Brooks Glycerin 19 (RTR Review)

Jeff: We applauded the latest version of Brooks' longtime big cushioned daily trainer for having an improved midsole matched with a comfortable and effective upper. Pitted against the Aurora, the lower stack height is immediately noticeable (especially in the forefoot), and it feels a little firmer throughout. The G19 upper is much softer, and the toebox is both taller and wider. Both shoes are very stable with a wide platform under foot, though I would give the edge to the G19, while the Aurora has the fun/bouncy edge by a much greater margin, mostly due to the DNA Loft v3 midsole (but I'm sure being 1.2 ounces lighter isn't hurting either). While the Aurora doesn't have a massive toe spring compared to other modern-geometried shoes, it has noticeably more of a rocker toe-off than the Glycerin. 

Ultimately is the futuristic Aurora worth the extra $50 over it's more traditional brother? Possibly. I can't speak from a durability standpoint (yet) but the smiles per step ratio in the Aurora is substantially higher than the 33% price increase. The Glycerin is a great example of a well-cushioned traditional daily trainer, the Aurora is something else altogether. If you can stomach the hit to the wallet, and you want a super-cushioned and bouncy shoe, it's an easy answer.

Hoka Bondi  (RTR Review)

Jeff: Very similarly to the FFMv3, the Bondi is a singularly designed shoe, long or easy miles, and that’s it. The Aurora is much, much lighter and more fun during those easy miles, and has the versatility to boot to run virtually anything you want.

Endorphin Shift 1  (RTR Review)

Sam: Serious vs Fun. The Shift is firmer for sure and heavier with close but not quite the same stack height. It is more stable, more deliberate and aligned in its tracking and despite weight a fast and secure heavy duty trainer. True to size in both with the Aurora upper considerably more comfortable, lighter, and more breathable. 

Jeff: On a similar note, work truck vs grand tourer. The Shift doesn’t have nearly the smiles the Aurora does. It utilizes solid modern geometry to make it’s more pedestrian PWRRUN midsole material do some solid work underfoot, while the Aurora’s midsole is a powerhouse all to itself. If I could steal the heel/tongue pull tabs from the Shift and graft them onto the Aurora, it’d be even better.

New Balance FuelCell TC  (RTR Review)

Sam: The carbon plated TC has a similar feeling bouncy  if heavier (denser)  foam. It’s heel is softer while its forefoot due to the carbon plate liviler and faster feeling. It’s upper while fine is cruder in feel and fit. At the same price of $200 it depends on what you are looking for in a max cushion type shoe. Aurora is clearly more daily training to recovery focused while TC focuses on the uptempo part of your daily training.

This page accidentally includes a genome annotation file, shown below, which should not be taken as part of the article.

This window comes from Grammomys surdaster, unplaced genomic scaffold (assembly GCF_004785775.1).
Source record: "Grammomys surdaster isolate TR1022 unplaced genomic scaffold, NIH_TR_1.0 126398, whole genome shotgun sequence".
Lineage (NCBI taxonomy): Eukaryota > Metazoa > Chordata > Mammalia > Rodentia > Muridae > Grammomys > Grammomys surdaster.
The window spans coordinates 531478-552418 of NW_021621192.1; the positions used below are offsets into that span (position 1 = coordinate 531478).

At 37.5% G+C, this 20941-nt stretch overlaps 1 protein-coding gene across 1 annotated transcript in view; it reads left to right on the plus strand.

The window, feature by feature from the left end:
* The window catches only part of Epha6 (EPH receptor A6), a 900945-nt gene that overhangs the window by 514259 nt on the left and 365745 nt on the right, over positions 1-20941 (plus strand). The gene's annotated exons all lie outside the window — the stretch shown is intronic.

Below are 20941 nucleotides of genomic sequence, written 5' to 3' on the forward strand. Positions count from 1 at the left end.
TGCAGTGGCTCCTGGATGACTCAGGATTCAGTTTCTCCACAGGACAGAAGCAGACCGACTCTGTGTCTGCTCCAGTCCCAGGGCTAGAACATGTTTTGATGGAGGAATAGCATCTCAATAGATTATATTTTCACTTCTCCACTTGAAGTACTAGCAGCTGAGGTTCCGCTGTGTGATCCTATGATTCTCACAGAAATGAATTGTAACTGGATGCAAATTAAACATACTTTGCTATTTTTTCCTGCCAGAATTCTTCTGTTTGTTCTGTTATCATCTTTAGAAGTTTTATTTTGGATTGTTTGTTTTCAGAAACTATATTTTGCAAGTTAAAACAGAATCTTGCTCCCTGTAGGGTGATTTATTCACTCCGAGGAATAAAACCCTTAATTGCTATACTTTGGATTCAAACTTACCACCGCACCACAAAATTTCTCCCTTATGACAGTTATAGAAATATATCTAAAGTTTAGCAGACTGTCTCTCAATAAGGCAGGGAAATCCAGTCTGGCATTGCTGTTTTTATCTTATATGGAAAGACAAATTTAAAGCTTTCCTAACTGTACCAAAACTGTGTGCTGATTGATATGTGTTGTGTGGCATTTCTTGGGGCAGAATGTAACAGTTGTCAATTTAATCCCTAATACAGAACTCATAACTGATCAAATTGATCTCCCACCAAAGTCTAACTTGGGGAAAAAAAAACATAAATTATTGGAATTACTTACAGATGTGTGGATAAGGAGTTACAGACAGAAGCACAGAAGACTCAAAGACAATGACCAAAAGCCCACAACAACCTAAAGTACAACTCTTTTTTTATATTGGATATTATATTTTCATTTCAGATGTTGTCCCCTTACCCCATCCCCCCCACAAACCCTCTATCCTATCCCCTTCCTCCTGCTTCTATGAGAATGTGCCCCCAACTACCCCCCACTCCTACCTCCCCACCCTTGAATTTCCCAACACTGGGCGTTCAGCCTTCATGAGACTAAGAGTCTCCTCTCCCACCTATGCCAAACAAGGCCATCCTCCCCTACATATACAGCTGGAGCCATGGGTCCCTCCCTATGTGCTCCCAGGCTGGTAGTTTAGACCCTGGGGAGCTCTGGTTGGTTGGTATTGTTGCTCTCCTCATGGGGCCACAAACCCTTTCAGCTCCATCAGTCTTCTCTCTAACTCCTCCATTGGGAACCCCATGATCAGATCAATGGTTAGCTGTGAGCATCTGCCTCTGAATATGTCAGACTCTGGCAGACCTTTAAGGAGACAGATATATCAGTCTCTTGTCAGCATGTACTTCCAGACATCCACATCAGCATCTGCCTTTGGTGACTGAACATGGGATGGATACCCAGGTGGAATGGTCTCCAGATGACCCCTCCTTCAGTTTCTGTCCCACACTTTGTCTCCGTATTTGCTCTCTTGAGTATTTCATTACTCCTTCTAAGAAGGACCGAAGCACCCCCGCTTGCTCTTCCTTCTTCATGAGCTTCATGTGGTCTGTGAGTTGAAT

Jeff: I liked the TC enough to run an around-the-block half marathon in the early stages of the pandemic lockdown (43 laps if you’re curious), but it isn’t without faults. The Fuelcell midsole is very soft, and allows you to sink in before the CF plate rescues you and propels you forward. The upper is also exactly what Sam says, a crude fit (when properly tightened I get a weird partial burrito foldover in front of the laces). Both solid shoes, but the Aurora’s versatility and ride take the win for me.

Mizuno Wave Sky Neo (RTR Review)

Jeff: Mizuno’s biggest trainer packs on the weight (nearly 100g heavier than the Aurora) but it has a solid bounce and stability that makes the weight seem worse on the scale than the foot. This has been a mainstay in my running rotation for the last 6 months (and was my 2020 Road Shoe of the Year), with an incredibly premium fit and finish along with the bounce that made it ideal for daily miles. That said, the Aurora has relocated the Wave Sky Neo to purely casual wear from now on, with its vastly superior cushioning, ride, and versatility. 

Mizuno Wave Sky 4 (RTR Review)

Cheng: Although Mizuno also adopted a new-age foam (Enerzy), they are far more conservative with their initial applications. Here, the Wave Sky 4 has some of it in the rearfoot, making the shoe feel far more traditional albeit less fun than the Aurora does. However, that’s exactly what I’m looking for: something that might be less fun up front, but can deliver a consistently protected, smooth, and responsive ride to support consistent long mileage. The Wave Sky is your long hauler - it’s powerful and can go fast in a slow way. The Aurora is your Jeep Wrangler - it’s a do it all SUV that can do some hauling but will always deliver a fun ride!

Hoka Mach 4 (RTR Review)

Sam: At the 0.5 oz less in weight and $70 less sticker, the Mach 4 is less cushioned by stack and feel but still plentiful in protection with a more muted bounce from its thick rubberized foam midsole as outsole layer. It is a more versatile shoe with an excellent all paces geometry but doesn’t deliver quite the deep airy cushion feel of the Aurora or the  comfort of its upper.

ASICS Novablast 2 (RTR Review)

Sam: The Novablast 2 gets close to the cushion stack and is not as bouncy and has a more conventional midsole geometry and ride. While much on a much narrower  platform than Aurora stability is much improved over v1 but it is not as stable as the Aurora. The narrow platform gives it am more directed arrow like feel while running. It too has a great upper but one not as light and breathable as the Brooks. It is 1.3 oz heavier and $70 less so if price is a consideration a better value if heavier and less dynamically and deeply cushioned but is still plentiful in that department.